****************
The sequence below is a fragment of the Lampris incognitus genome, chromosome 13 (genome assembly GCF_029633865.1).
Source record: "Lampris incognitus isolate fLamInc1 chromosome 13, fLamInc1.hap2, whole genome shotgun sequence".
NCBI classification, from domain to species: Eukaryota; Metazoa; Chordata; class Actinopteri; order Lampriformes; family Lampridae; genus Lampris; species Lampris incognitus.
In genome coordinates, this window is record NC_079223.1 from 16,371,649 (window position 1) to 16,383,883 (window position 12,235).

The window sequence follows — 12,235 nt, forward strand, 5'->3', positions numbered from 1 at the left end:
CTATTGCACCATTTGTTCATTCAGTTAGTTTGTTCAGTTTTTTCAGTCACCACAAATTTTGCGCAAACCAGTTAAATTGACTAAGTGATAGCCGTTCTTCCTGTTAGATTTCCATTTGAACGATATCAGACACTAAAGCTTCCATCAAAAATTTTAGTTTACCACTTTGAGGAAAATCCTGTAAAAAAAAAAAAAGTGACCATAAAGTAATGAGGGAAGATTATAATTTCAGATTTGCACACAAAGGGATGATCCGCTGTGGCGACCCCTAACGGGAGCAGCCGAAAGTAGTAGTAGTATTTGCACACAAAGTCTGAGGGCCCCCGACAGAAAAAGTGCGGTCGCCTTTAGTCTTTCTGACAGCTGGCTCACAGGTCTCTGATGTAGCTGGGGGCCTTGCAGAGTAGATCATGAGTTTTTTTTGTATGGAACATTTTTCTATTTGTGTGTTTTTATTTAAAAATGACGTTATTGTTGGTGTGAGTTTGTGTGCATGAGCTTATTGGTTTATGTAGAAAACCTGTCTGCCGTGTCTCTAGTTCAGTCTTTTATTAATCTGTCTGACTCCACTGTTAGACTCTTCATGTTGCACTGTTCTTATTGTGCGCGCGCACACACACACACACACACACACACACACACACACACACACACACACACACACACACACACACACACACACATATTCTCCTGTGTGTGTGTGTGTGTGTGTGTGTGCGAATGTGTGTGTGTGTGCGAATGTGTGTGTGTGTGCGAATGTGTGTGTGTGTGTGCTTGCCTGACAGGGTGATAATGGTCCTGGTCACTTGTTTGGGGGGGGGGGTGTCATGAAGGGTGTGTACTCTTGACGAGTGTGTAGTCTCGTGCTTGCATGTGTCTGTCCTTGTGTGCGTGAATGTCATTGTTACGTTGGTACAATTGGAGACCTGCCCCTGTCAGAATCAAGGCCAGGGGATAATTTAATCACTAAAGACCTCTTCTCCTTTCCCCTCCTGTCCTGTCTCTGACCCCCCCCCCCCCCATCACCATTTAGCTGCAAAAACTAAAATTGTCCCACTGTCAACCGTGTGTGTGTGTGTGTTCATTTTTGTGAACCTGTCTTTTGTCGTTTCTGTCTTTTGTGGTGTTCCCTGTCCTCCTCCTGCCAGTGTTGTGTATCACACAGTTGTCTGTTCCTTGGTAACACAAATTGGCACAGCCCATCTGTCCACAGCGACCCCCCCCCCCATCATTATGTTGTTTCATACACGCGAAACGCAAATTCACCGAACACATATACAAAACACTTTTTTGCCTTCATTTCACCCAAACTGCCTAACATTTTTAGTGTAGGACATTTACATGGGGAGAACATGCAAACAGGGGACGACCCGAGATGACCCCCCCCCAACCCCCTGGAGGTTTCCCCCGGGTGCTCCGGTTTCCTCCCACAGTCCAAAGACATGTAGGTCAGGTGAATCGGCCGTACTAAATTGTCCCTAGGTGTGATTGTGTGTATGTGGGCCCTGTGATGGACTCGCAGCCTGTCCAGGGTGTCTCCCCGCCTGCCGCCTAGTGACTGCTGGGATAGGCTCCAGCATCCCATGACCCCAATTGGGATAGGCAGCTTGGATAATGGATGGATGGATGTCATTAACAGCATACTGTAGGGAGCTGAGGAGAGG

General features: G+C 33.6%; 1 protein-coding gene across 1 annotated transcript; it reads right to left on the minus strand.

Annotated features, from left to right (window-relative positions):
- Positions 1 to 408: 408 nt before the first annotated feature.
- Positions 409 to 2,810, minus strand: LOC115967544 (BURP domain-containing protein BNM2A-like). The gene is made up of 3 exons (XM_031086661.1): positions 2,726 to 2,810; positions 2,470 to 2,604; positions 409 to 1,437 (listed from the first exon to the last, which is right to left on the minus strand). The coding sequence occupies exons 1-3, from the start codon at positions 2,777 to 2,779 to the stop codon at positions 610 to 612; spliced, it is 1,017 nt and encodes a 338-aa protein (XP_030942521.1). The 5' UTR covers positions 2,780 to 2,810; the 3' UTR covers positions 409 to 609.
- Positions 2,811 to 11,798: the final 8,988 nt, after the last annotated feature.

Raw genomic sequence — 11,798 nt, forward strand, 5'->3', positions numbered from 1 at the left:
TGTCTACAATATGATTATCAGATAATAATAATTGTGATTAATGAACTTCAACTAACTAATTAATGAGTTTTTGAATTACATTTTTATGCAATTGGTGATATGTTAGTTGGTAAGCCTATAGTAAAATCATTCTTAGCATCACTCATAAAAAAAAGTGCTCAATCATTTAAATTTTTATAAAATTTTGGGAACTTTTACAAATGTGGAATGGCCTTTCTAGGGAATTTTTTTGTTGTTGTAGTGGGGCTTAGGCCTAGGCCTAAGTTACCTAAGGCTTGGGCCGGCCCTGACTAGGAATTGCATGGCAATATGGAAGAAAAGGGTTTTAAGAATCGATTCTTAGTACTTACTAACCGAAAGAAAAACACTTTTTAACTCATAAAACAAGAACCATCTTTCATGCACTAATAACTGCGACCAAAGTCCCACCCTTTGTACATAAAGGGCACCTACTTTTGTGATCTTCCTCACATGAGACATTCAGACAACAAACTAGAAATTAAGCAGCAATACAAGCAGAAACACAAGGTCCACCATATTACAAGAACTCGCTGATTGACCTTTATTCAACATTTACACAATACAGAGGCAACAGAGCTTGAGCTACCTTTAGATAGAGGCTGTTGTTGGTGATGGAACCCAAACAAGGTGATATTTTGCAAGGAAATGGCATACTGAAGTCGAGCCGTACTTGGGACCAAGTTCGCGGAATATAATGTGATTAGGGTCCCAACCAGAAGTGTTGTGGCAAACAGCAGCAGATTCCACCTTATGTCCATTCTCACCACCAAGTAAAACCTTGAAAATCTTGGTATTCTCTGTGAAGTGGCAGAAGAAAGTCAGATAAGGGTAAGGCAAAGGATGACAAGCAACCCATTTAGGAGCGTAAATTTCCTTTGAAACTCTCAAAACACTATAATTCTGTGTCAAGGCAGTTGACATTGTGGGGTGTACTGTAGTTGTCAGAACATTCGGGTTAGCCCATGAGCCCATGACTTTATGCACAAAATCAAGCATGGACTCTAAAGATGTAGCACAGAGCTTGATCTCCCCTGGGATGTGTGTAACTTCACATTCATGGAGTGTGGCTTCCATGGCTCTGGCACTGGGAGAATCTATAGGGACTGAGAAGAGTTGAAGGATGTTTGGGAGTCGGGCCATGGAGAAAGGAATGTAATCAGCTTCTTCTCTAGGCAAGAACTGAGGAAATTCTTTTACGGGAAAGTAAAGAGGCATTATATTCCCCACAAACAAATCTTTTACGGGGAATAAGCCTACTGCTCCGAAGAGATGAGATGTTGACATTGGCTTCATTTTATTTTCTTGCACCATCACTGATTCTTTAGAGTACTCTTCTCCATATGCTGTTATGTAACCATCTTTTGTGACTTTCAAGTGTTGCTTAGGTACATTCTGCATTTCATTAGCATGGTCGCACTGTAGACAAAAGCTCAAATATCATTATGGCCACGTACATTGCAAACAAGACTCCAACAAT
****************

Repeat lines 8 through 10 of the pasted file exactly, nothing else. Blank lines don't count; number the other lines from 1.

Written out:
Annotated features, from left to right (window-relative positions):
- Positions 1 to 408: 408 nt before the first annotated feature.
- Positions 409 to 2,810, minus strand: LOC115967544 (BURP domain-containing protein BNM2A-like). The gene is made up of 3 exons (XM_031086661.1): positions 2,726 to 2,810; positions 2,470 to 2,604; positions 409 to 1,437 (listed from the first exon to the last, which is right to left on the minus strand). The coding sequence occupies exons 1-3, from the start codon at positions 2,777 to 2,779 to the stop codon at positions 610 to 612; spliced, it is 1,017 nt and encodes a 338-aa protein (XP_030942521.1). The 5' UTR covers positions 2,780 to 2,810; the 3' UTR covers positions 409 to 609.